The Story of Virginia's Reconstruction
This site reveals the many strands that wove together in Richmond in the years between 1866, when the Richmond Daily Dispatch resumed publication after the devastating fire and dislocation of the end of the Civil War, and early 1871, when Virginia began a new era after the passage of a new constitution and reentry into the United States. In those years, the largest slave state in the United States and the former capital of the Confederacy were recast into a new form.
Reconstruction began even as the Civil War was still being fought. The United States government, including President Lincoln, had defined no explicit and coherent plan for the postwar South and Lincoln’s assassination and Andrew Johnson’s rise to the presidency threw things into even greater uncertainty. Johnson, who had defended the Union as a United States Senator and wartime governor of Tennessee and who was elected Vice President with Lincoln in 1864 at the head of the Union Party, proved surprisingly lenient with white Southerners and unsympathetic to the people who had been held in slavery. Johnson hoped to create a national party devoted to the Union and sought the support of the former leaders of the South. He was unconcerned about sacrificing black Southerners’ interests in the process.
Under Johnson’s leniency, white Southerners seized all they could of the old order. They passed laws that narrowly defined the possibilities of life for the freedpeople, preventing them from renting land or owning firearms, placing their children in coercive “apprenticeships” to their former owners. Former Confederates violently attacked black people in cities and the countryside across the region. The Ku Klux Klan terrorized people who challenged white supremacy in any way. White Southerners resisted the Freedmen’s Bureau that aided impoverished whites and blacks with surplus United State Army material, used special courts to adjudicate conflicts between the freedpeople and their former masters, and tried to prevent violence against African Americans.
In the period of tumult immediately after the war, former slaves and former owners had to define new ways to live and Virginia was no exception. Virginia had been more ravaged by the Civil War than any other place in the nation. Two armies had occupied the state from beginning to end, devastating farms and towns. Battles had torn at the corridor between Washington and Petersburg, in the heavily contested area of northern Virginia, and in the Shenandoah Valley. Forty percent of all the men, Northern and Southern, who died in the war dying within 150 miles of Richmond.
Virginia had seen slavery dissolve more fully and rapidly than states in the cotton South, where Union armies often did not reach. Black Virginians began reconstructing their own lives at the first opportunity. They founded their own churches and benevolent organizations, reconstituted their families, and started businesses. In many ways, these quiet, non-political actions were the most enduring acts during Reconstruction.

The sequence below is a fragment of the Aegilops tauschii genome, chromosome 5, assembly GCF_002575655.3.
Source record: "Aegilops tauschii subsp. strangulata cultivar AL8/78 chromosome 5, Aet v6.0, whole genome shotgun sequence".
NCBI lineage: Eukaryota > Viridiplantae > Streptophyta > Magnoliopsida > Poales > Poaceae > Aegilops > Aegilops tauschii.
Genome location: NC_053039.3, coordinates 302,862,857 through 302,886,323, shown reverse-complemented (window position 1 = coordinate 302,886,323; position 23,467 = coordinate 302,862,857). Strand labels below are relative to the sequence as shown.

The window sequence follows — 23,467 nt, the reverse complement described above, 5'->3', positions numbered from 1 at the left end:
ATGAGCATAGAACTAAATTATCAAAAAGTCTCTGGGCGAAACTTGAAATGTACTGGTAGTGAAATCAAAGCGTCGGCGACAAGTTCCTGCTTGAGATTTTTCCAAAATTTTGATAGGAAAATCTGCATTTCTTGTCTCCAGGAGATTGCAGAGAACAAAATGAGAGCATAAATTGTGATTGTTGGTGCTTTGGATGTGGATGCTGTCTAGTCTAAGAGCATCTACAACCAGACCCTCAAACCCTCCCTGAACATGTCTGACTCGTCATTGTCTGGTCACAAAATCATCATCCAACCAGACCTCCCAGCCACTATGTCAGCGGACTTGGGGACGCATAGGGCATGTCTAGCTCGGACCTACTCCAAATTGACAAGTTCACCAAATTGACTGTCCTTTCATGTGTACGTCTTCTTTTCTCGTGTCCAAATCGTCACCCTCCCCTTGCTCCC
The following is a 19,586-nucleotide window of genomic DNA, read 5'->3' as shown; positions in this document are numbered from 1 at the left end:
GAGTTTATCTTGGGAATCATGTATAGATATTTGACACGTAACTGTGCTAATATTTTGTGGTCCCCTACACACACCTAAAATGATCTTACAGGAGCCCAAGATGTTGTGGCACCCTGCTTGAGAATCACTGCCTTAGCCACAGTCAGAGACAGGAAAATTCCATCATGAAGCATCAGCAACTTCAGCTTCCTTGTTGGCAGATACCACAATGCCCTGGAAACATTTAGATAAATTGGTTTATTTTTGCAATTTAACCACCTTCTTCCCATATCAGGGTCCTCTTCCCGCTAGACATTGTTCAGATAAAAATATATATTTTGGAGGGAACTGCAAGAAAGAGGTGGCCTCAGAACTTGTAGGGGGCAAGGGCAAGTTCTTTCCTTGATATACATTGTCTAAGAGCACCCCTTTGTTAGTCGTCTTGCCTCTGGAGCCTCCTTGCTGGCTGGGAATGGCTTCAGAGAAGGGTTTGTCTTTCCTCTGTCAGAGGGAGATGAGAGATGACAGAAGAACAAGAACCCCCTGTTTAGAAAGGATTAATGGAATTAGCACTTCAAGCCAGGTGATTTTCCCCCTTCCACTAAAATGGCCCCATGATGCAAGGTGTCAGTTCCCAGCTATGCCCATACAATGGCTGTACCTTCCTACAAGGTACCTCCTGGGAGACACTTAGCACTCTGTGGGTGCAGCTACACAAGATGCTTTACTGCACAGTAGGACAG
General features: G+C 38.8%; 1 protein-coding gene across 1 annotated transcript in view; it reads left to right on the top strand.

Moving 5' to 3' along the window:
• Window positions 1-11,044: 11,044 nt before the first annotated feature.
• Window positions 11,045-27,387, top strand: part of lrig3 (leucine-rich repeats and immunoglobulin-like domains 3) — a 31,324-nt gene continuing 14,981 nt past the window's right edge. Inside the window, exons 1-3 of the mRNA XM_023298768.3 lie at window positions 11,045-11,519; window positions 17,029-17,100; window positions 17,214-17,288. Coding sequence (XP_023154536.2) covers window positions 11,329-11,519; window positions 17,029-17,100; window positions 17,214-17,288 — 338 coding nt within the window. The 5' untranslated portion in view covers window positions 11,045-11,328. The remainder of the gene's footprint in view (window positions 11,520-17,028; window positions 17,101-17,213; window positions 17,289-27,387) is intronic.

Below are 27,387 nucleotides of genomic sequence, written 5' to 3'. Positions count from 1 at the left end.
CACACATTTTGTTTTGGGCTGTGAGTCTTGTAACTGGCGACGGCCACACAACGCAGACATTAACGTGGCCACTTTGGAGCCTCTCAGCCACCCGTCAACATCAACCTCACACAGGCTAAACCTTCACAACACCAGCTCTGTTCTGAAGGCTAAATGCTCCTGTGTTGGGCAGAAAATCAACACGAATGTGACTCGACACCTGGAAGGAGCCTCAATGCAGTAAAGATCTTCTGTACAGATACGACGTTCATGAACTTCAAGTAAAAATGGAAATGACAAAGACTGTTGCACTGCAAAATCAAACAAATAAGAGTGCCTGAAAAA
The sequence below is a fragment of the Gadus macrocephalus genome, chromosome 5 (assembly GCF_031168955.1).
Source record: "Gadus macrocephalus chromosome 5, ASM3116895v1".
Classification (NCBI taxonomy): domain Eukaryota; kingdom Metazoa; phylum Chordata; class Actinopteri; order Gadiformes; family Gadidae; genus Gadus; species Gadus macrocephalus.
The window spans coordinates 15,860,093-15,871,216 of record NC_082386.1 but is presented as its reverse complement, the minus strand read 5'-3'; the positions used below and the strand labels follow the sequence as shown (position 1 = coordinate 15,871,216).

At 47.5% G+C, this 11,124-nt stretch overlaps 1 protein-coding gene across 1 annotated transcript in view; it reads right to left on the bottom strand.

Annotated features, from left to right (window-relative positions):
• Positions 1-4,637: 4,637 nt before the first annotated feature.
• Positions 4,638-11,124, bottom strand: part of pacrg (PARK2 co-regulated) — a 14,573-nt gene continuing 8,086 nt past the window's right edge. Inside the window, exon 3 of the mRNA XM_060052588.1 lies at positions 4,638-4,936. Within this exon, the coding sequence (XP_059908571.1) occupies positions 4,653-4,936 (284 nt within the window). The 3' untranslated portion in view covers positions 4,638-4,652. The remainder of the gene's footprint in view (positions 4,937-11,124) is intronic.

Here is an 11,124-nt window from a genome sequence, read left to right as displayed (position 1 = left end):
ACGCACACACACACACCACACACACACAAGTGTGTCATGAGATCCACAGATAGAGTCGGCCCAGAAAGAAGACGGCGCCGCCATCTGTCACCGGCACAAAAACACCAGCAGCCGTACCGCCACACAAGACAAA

The Freedmen’s Bureau helped in this work, especially in the earliest days of freedom and especially in legalizing marriages among formerly enslaved people. The Freedmen’s Bureau ran the major relief operations in the city, providing rations for destitute white and black people. Teachers, black and white, mainly female, came to Virginia to teach school for the freedpeople, of all ages. They were met with eager enthusiasm by black people but with contempt by white Richmonders.
Richmond and the Commonwealth came under very lax military rule immediately after the war, in which the Federal leadership showed great sympathy for former Confederates. The Union army rounded up and shipped black people from Richmond to the countryside. Despite Federal occupation, the same people who had run the government of Richmond before and during the war also ran Richmond after the war.
The most hotly debated issue became whether former supporters of the Confederacy should be able to vote and hold office. Andrew Johnson supported such leniency because he was trying to build a new national party and knew that he would need leading men in the South—which necessarily included white men who had supported the Confederacy—if he was to succeed. To regain their former status, all these men had to do was swear that they now rejected secession, acknowledged the end of slavery, and were loyal to the United States. The former Confederates did so in large numbers, though they did not take their oaths to mean the Confederacy had been wrong or illegitimate.
Nearly two years after Appomattox, the violent resistance of white Southerners to the mild measures of Presidential Reconstruction had persuaded even moderate or conservative white Northern voters that deeper reforms were required before the Southern states would be allowed to rejoin the Union. A second era of Reconstruction began in March 1867, when a new Republican majority in Congress pressed for a much more aggressive recasting of the South than Johnson had overseen.
The wing of the Republican Party called the “Radicals” instituted a sweeping set of changes in the South. The Military Reconstruction Act divided the South into five military districts under national control. They required that each state write a new constitution giving voting rights to all men, regardless of race or prior enslaved status, and ratify the new 14th Amendment to the Constitution, which declared that all people other than American Indians born in the United States were citizens, with rights to due process of law.